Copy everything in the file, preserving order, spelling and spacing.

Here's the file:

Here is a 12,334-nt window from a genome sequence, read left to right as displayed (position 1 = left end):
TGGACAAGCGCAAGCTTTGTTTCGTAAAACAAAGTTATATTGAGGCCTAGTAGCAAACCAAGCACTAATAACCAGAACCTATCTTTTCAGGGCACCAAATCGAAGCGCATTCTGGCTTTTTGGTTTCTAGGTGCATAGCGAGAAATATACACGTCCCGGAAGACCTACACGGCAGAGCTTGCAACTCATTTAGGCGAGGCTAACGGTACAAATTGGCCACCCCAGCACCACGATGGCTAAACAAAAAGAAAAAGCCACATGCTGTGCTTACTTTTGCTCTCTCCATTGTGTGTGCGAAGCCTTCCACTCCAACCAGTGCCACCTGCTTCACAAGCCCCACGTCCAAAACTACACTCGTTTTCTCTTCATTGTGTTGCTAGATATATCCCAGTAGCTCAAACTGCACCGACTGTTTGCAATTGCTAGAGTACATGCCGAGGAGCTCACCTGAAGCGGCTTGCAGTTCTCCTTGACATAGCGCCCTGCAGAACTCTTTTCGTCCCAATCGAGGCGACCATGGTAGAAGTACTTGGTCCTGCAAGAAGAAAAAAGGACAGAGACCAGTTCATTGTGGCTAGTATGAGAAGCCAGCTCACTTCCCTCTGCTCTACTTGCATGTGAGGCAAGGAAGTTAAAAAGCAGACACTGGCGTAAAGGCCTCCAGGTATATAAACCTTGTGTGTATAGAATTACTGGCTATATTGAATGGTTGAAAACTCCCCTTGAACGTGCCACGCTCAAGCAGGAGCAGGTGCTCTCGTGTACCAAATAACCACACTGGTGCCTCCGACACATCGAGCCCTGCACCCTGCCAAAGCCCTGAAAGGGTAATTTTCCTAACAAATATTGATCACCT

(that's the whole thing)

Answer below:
Here is a 12,334-nt window from a genome sequence, read left to right as displayed (position 1 = left end):
TGGACAAGCGCAAGCTTTGTTTCGTAAAACAAAGTTATATTGAGGCCTAGTAGCAAACCAAGCACTAATAACCAGAACCTATCTTTTCAGGGCACCAAATCGAAGCGCATTCTGGCTTTTTGGTTTCTAGGTGCATAGCGAGAAATATACACGTCCCGGAAGACCTACACGGCAGAGCTTGCAACTCATTTAGGCGAGGCTAACGGTACAAATTGGCCACCCCAGCACCACGATGGCTAAACAAAAAGAAAAAGCCACATGCTGTGCTTACTTTTGCTCTCTCCATTGTGTGTGCGAAGCCTTCCACTCCAACCAGTGCCACCTGCTTCACAAGCCCCACGTCCAAAACTACACTCGTTTTCTCTTCATTGTGTTGCTAGATATATCCCAGTAGCTCAAACTGCACCGACTGTTTGCAATTGCTAGAGTACATGCCGAGGAGCTCACCTGAAGCGGCTTGCAGTTCTCCTTGACATAGCGCCCTGCAGAACTCTTTTCGTCCCAATCGAGGCGACCATGGTAGAAGTACTTGGTCCTGCAAGAAGAAAAAAGGACAGAGACCAGTTCATTGTGGCTAGTATGAGAAGCCAGCTCACTTCCCTCTGCTCTACTTGCATGTGAGGCAAGGAAGTTAAAAAGCAGACACTGGCGTAAAGGCCTCCAGGTATATAAACCTTGTGTGTATAGAATTACTGGCTATATTGAATGGTTGAAAACTCCCCTTGAACGTGCCACGCTCAAGCAGGAGCAGGTGCTCTCGTGTACCAAATAACCACACTGGTGCCTCCGACACATCGAGCCCTGCACCCTGCCAAAGCCCTGAAAGGGTAATTTTCCTAACAAATATTGATCACCT